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First homebuilt pc need advice and build tips

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September 12, 2010 6:59:32 PM

I made my way down to my local computer shop and ordered my pieces. I have alot left over from my previous pc (screen, secondary HD, etc.).

Here's what I ordered basically,

1. amd Phenom II x4 965
2. Crosshair IV
3. xfx HD 5870
4. hx1000w by corsair
5. 8gb mushkin redline ram 1600
6. Corsair 128gb ssd
7. Antec DF85 case
8. Lite-on DVD burner
9. Death adder and lycosa keyboard and mouse combo


I can still change my mind before I pay and go with something else.
My main concerns are with the building of the computer, I think I have the parts down... do correct me if I'm right.


First concern/question. CPU: Thermal paste or not? Do I need to apply some to the cpu after having installed it or should I not bother? I've read both and I'm really just wondering.

Second concern, the ram runs at 1600 and the board at base runs at 1333. Now from what I understand it only means my ram will run cooler then it should and that I shouldn't bother OC'ing it until the need is present. Will my timing still be 6-8-6-24? If I don't want to overly complicate my life.... should I just install the darn things and forget about them? Will I run into stability problems if I don't play around with it?

From my understanding the steps roughly are:

1. Install mobo spacers
2. install mobo
3. Install CU
4. INstall ram
5. Install psu and connect everything
6. install ssd/hd and connect sata and ps connections
7. Install GPU
8. Install optics and connect.
9. Make sure everything is connected
10. Start computer and select boot dvd drive to install windows 7 on ssd

Does this sound right? Am I missing anything?


I'm just kinda nervous this being my first build and me not being the biggest tech freak and obviously playing around with almost 2k worth of material. I really want to learn how to make this all work.... tired of being screwed by hp, dell and whoever wants to sell me a computer for twice the price it's actually worth.

Any sites or reading you would reccomend? Any applications that I should get prior to building it? Diag tools for my laptop? Anything?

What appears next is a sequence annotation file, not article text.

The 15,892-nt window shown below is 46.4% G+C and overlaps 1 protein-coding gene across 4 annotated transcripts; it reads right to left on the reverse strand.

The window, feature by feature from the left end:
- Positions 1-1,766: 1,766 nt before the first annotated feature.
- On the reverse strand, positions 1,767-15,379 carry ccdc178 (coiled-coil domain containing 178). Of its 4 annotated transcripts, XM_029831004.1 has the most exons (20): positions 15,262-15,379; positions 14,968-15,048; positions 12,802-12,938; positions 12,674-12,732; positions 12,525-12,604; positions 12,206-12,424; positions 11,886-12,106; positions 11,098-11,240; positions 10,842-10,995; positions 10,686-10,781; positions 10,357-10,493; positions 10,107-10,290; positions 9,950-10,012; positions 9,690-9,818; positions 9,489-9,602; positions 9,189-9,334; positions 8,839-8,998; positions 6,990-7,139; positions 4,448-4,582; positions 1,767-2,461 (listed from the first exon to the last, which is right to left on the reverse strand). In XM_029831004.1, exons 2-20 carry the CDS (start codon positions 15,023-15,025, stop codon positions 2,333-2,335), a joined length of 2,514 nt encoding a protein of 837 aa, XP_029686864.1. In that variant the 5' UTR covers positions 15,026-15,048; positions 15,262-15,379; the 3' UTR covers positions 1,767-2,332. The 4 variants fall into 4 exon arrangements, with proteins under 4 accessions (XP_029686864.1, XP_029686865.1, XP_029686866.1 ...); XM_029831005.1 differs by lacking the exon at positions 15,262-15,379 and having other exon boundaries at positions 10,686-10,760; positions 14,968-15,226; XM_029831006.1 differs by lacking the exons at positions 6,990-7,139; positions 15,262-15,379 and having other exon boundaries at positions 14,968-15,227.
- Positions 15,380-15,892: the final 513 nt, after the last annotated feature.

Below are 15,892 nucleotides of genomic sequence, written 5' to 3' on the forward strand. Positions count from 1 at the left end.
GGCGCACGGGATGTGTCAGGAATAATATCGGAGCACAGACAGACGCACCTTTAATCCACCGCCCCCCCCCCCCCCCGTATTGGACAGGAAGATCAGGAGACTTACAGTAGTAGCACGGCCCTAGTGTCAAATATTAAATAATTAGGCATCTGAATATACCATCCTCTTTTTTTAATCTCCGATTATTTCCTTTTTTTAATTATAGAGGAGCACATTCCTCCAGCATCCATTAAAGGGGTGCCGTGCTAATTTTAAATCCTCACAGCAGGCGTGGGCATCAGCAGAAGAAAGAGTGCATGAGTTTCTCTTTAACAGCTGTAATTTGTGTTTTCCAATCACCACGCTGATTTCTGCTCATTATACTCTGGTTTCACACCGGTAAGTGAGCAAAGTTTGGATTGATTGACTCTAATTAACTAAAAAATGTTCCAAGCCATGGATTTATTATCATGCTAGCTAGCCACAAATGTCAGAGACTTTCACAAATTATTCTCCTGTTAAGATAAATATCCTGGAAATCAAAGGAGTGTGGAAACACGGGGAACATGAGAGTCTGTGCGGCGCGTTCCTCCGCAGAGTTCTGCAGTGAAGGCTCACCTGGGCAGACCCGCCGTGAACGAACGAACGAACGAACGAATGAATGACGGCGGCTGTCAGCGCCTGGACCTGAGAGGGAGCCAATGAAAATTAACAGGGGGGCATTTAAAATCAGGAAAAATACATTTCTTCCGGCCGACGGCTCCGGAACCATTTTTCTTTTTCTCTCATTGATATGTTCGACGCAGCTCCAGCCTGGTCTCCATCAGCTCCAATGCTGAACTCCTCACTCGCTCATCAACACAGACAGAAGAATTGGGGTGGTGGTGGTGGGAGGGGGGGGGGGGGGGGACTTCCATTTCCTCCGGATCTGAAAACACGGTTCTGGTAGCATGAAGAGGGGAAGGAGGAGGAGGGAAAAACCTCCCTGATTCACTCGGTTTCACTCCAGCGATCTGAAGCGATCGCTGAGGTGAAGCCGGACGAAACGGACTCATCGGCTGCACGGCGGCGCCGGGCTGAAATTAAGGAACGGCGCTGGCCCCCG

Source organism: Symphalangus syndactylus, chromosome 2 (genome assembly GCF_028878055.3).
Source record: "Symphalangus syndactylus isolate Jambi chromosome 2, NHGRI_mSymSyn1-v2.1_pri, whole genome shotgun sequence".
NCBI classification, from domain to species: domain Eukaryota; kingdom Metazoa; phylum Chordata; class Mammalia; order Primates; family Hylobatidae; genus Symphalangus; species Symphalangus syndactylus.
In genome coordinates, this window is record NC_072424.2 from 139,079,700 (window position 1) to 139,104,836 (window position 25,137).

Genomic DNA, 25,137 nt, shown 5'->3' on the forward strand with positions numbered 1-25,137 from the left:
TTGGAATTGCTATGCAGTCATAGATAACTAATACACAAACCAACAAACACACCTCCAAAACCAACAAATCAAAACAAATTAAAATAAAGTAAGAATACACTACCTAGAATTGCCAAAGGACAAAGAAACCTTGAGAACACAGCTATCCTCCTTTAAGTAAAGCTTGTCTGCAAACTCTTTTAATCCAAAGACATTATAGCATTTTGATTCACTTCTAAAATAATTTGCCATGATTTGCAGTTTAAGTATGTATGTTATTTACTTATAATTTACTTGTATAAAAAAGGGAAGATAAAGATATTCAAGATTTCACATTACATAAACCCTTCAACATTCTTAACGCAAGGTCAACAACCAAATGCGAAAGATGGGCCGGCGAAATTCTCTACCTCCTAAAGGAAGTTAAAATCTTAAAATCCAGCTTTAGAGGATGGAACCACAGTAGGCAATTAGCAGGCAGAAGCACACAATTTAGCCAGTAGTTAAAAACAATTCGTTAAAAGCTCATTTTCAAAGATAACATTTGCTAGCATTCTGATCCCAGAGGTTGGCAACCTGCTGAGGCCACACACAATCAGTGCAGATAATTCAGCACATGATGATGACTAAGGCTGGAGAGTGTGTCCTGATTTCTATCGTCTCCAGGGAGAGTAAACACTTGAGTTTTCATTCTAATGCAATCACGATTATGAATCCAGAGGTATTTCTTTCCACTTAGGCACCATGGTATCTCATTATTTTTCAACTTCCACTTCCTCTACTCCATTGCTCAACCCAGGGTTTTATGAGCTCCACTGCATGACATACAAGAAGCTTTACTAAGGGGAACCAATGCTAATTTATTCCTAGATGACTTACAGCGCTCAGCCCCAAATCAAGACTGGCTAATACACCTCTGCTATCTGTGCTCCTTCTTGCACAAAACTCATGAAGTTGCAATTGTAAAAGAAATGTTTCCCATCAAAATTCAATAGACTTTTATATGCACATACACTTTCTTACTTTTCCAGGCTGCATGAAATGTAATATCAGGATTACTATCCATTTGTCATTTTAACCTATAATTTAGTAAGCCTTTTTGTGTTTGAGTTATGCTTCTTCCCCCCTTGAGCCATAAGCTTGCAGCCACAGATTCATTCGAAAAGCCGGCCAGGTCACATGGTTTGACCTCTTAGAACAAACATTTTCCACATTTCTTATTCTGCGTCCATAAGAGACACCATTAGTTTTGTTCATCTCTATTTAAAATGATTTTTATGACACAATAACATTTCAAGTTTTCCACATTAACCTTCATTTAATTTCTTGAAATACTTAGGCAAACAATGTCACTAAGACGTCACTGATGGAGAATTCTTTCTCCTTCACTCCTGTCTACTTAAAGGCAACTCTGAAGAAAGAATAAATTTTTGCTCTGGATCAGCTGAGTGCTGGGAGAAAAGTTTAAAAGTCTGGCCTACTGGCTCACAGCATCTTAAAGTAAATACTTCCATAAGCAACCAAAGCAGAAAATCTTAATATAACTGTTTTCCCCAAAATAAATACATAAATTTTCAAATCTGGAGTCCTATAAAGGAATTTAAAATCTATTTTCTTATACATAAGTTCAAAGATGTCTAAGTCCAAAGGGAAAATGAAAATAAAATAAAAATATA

Thanks alot!

-Grim
a c 84 B Homebuilt system
September 12, 2010 7:37:15 PM

Look at the stock cooler. If it already has thermal paste applied, and it should, you do not need to do anything more.
If, you want to remount, or install a different cooler later, then plan on removing the existing paste, and apply new. Alcohol is a good cleaner.

Start out using the default ram settings. There is little value in changing settings of ram that works. Exception might be high overclocks.

I assemble the basic parts outside of the case first. Just put the mobo on top of the antistatic bag that it comes in. I verify that I can boot into memtest86+ and check out the bios and ram. You can either connect the case power button, or use a screwdriver to start it up if your mobo does not have a start button.

Assuming things look good, then I install the parts in the case.

As a suggestion, download and read cover to cover the manuals for your case and motherboard. They will answer many questions.
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a b B Homebuilt system
September 12, 2010 8:56:23 PM

Are you using the 8GB of RAM for anything special? (like video editing?) Games and most spreadsheets and such will only need 4GB or less. You can save some coin and cut the Memory in half. Take the savings and buy two 1GB GTX460's instead of the single HD 5870.
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Related resources
September 12, 2010 9:07:34 PM